Many times, reality doesn't reach the hype. We've been spoiled by Matt Harvey, who seems to reach the hype every time, and has done so in a relatively short period of time. Zack Wheeler hasn't even reached Harvey's amount of service time, so to think that Wheeler was going to break through and be dominant and reach his hype after three starts is quite ridiculous.
Wheeler only lasted four and 2/3's against Washington on Sunday, giving up five runs on six hits and two walks. He struggled. It happened, case closed. No shame in struggling. Here's what worries me: Since his first start against Atlanta, which was a good one, they've been tinkering with his mechanics while not completely solving the pitch tipping problem, as the Nationals were laying off the junk and teeing off on the fastball.
I don't think a great deal of Dan Warthen's complete body of work since he's taken over as pitching coach. And I'm not going to give him credit for a guy like Matt Harvey. (Look somebody in the eye and tell them honestly that Warthen made Harvey into the pitcher he is.) To be fair, Dillon Gee and Jeremy Hefner have straightened themselves out nicely under his tutelage. But Wheeler is different because he's a little more important. He can't continue to tip his pitches when everybody else in the world sees it, because the pitching coach has to be the first one to see it. Wheeler struggling isn't a big deal. Wheeler struggling because of something a pitching coach should pick up on might be a big deal. While I can't be 100% sure that pitch tipping is the problem (it very well might not be), this is one that Warthen, and Terry Collins, need to get right because the stakes are too high.
Of course, you can't cut a guy for struggling in his third major league start. You can cut a reliever who can't get through an eighth inning without the world collapsing. And that's what I hope happens to Brandon Lyon. He gave up six runs in two thirds of an inning in the eighth, causing Collins to bring Scott Rice into a 10-0 game, as if he doesn't pitch enough. Lyon is a liability (Lyonbility?) And dare I say that he's starting to occupy the same living space in our heads as D.J. Carrasco. Think about this: In the ninth inning, Anthony Recker came in to pitch to save the bullpen. He gave up one of the longest home runs in Citi Field history to Ian Desmond. And he still had a better inning than the guy who pitches for a living.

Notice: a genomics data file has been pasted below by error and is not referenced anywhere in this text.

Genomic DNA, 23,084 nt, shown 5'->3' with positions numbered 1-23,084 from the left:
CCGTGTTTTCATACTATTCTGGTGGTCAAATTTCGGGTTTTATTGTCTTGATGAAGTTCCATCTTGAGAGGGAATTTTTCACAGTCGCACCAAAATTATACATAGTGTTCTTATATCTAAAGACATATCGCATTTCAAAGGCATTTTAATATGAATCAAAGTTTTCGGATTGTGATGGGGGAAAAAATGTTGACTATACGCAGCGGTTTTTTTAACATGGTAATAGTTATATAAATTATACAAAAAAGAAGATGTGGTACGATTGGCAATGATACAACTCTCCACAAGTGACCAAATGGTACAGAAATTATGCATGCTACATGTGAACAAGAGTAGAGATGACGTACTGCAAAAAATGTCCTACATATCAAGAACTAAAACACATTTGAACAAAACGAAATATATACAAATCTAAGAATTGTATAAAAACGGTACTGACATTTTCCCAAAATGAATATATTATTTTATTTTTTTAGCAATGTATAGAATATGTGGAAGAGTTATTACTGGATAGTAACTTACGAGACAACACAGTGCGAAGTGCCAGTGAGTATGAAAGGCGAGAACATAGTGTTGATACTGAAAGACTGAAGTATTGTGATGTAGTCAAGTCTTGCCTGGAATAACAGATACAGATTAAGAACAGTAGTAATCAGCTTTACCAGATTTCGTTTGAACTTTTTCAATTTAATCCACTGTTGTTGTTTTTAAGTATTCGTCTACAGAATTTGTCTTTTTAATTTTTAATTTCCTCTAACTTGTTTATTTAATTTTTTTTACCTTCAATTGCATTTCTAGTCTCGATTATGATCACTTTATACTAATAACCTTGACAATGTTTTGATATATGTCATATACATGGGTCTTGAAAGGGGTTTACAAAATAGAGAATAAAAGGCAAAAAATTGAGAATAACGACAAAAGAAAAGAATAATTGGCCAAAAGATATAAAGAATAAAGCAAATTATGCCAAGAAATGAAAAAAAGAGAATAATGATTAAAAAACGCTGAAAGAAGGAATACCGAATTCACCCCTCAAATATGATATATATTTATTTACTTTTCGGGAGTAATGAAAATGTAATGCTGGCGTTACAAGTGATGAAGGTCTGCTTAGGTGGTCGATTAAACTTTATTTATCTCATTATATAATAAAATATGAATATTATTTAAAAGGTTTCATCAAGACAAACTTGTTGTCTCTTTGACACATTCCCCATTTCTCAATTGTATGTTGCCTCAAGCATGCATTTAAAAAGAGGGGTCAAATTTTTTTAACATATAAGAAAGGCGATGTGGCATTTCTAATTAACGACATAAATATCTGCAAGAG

But there was a good development in the Mets 13-2 loss: And that's David Aardsma. You know I wanted the Mets to send a little message after David Wright was plunked on Saturday. Well Wright hit the deck again during Sunday's game as Gio Gonzalez brushed him back, and Aardsma decided enough was enough and put one in Desmond's back in the sixth. It shouldn't have taken so long, but I'm glad it's done. And Aardsma deserves a lot of credit for that. He also deserves a lot of credit for the job he's done bringing some credibility to the Mets bullpen since he's been here. Somebody other than Bobby Parnell pitching well from that group is also something long overdue, and needs to continue if the Mets are going to bounce back from this Nationals series and play like they have on the road recently.
But most importantly, now the rest of the league which has been pitching Wright pretty aggressively over the last few years has learned that the Mets aren't going to let that go 100% of the time anymore. Oh they might still let it go regularly, but at least there's a seed of doubt. And you watch, Wright constantly hitting the deck as he's done is going to slow down a lot. And that's why you protect your teammates.